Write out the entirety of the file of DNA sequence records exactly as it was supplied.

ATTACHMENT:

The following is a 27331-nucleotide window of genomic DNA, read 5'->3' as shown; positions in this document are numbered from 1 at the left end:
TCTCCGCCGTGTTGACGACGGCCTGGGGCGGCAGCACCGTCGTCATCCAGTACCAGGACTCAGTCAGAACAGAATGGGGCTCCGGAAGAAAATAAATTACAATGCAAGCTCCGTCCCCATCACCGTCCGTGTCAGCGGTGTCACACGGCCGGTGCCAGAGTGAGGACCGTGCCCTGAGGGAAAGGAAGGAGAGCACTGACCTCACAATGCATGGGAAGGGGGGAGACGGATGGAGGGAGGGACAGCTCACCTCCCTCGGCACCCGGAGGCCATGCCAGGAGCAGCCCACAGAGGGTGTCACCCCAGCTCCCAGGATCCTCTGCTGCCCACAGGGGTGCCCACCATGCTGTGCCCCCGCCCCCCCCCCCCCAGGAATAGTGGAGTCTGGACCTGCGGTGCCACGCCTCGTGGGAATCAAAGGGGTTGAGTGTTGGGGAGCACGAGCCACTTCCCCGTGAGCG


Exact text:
The following is a 27331-nucleotide window of genomic DNA, read 5'->3' as shown; positions in this document are numbered from 1 at the left end:
TCTCCGCCGTGTTGACGACGGCCTGGGGCGGCAGCACCGTCGTCATCCAGTACCAGGACTCAGTCAGAACAGAATGGGGCTCCGGAAGAAAATAAATTACAATGCAAGCTCCGTCCCCATCACCGTCCGTGTCAGCGGTGTCACACGGCCGGTGCCAGAGTGAGGACCGTGCCCTGAGGGAAAGGAAGGAGAGCACTGACCTCACAATGCATGGGAAGGGGGGAGACGGATGGAGGGAGGGACAGCTCACCTCCCTCGGCACCCGGAGGCCATGCCAGGAGCAGCCCACAGAGGGTGTCACCCCAGCTCCCAGGATCCTCTGCTGCCCACAGGGGTGCCCACCATGCTGTGCCCCCGCCCCCCCCCCCCCAGGAATAGTGGAGTCTGGACCTGCGGTGCCACGCCTCGTGGGAATCAAAGGGGTTGAGTGTTGGGGAGCACGAGCCACTTCCCCGTGAGCG